Tropical Rainforest Plants in Australia There are many different kinds of tropical rainforest plants in Australia. Tropical rainforests are some of the species-richest ecosystems in the world. They grow in areas with the best conditions for plant growth in the world – with year-around warm temperatures, plenty of sunlight and rainfall. Poster by AllPosters. Despite the fact that their soils are poor on nutrients, they support so many species that they have been compared to coral reef ecosystems. Tropical Rainforest Plants: Tall Trees The most successful plants in the tropical rainforests are the tall trees. Tropical Rainforest Plants: Buttresses and Fig Trees These tall trees often have buttress roots, because the rainforest ground is often very moist, and just like mangroves, rainforest trees need to keep parts of their roots above the ground to get oxygen. Tropical Rainforest Plants: Different Types of Ferns Another group of common tropical rainforests plants are ferns.

Australian Animals | Facts | List | Native | Endangered | Introduced Why are Australian Animals Different? Unique and Strange Animals in Australia The reason Australia has such unique and unusual animals (and plants) is that it was isolated from the rest of the world for over 60 million years. Separated by vast oceans, Australian plants and animals evolved independently of those in other parts of the world. Interestingly many Australian fauna fill similar niches in the local environment to animals elsewhere in the world. Related Article: Unique Animals of Australia — Why are Australian Animals So Different? Native Australian Animals Which Animal is Native to Australia? Ever wondered what animals are really native to Australia? Generally speaking, it is any animal that has been in Australia before the arrival of humans. Australian Mammals Types of Native and Introduced Mammals in Australia There are three types of mammals in Australia. Monotremes first appeared between 145–99 million years ago and are the oldest type of Australian mammals.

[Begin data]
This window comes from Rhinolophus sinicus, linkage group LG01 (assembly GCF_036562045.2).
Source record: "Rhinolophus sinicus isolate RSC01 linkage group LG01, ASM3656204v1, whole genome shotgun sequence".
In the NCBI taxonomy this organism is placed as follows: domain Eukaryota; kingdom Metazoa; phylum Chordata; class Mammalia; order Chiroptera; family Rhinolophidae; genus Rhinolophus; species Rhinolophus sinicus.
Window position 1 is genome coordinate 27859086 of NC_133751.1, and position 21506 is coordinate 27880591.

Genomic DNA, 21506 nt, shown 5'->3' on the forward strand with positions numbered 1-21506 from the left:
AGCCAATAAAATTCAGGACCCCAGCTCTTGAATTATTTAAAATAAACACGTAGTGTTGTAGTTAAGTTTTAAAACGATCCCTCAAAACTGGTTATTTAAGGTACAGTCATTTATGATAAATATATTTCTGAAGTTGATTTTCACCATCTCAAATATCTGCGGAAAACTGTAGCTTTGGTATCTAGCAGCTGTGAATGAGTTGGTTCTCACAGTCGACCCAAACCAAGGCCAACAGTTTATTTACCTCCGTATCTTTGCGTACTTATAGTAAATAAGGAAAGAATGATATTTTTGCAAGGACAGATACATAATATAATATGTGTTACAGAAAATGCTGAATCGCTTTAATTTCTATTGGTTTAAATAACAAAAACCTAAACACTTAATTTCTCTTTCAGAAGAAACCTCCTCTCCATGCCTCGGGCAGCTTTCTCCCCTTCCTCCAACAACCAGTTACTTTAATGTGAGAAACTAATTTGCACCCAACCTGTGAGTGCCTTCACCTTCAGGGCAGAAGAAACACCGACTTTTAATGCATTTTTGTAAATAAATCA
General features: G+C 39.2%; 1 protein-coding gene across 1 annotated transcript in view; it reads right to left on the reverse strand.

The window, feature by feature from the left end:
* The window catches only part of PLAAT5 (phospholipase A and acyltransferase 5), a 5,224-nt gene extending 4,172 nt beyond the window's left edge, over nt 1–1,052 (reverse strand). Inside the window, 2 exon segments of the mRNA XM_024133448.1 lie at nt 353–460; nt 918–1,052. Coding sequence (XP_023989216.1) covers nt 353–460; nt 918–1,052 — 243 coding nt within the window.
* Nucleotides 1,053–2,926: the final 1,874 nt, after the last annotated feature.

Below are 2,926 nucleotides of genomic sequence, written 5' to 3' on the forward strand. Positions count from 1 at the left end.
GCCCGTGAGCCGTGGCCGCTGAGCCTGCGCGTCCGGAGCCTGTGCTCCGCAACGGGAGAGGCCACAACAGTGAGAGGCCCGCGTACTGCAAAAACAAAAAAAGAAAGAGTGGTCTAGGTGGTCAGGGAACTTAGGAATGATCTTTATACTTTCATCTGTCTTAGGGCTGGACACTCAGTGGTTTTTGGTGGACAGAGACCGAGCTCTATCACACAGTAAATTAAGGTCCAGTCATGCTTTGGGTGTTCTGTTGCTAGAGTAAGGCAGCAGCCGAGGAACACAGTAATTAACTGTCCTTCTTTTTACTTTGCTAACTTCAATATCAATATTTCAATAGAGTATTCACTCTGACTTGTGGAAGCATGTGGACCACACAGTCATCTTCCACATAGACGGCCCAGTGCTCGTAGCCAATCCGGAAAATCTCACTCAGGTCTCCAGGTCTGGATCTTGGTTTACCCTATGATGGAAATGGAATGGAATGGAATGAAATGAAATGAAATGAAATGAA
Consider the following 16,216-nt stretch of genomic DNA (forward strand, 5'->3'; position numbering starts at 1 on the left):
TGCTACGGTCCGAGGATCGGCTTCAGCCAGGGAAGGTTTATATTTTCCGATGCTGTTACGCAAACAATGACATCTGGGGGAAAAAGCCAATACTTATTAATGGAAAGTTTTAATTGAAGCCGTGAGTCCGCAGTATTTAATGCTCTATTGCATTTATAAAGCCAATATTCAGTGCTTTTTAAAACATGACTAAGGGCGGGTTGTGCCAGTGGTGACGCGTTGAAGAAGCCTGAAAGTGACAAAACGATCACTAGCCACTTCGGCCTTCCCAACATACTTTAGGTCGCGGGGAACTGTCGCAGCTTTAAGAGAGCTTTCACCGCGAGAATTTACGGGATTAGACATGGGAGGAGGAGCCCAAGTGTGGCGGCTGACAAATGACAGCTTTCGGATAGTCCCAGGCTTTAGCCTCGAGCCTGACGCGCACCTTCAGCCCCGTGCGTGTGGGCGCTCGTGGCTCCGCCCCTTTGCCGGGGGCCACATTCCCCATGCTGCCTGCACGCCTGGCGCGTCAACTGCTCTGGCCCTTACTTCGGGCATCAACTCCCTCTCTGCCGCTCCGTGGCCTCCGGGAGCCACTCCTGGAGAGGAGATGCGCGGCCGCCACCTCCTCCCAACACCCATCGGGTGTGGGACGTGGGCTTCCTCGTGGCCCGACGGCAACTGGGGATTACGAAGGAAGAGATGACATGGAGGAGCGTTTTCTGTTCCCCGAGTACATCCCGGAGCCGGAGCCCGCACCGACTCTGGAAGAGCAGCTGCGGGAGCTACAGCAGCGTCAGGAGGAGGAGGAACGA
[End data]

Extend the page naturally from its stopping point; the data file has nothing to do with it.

Native animal fact sheets This page contains links to fact sheets about some well-known native animals in NSW and a few species you may not have heard of. Amphibians FrogsAustralia's diverse frog populations are in decline. Bell frogsThere are three species of bell frog in NSW. Birds Australian brush turkeyThis fascinating bird belongs to the family of megapodes. Australian magpieEver been swooped by a magpie in spring? BowerbirdsThese are thought of as the most advanced of all birds, because of the intricate display areas they weave out of twigs and other materials. EmuAustralia's largest birds come from an ancient family, seen in their primitive feathers. IbisThe graceful nature and incredible adaptation of Australia's wetland birds to the harsh environment has captivated many people. Laughing kookaburraA kookaburra's call lets other birds know of its territory. Little penguinThese flightless seabirds might seem a bit clumsy on land, but they're graceful swimmers, 'flying' through the water on their stumpy wings.

Free Wildlife Image Resources for Schools and Students. Living Landscape Australian Ecosystems. Education Resources for Schools | Gulliver Media Australia The below image galleries are related to a 10 part series produced by Gulliver Media and Education Queensland called “The Living Landscape – an Australian Ecosystems Series”. To watch the videos online please visit our For Schools page. Urban Ecosystems These images are free for non-commercial uses by schools, educational institutions and students. Rainforest Ecosystems Rivers and Riparian Fringe Mangroves And Wetlands Dry Schlorophyll Ecosystem Arid Inland Ecosystem Island Ecosystems Reef Ecosystem Remnant Ecosystems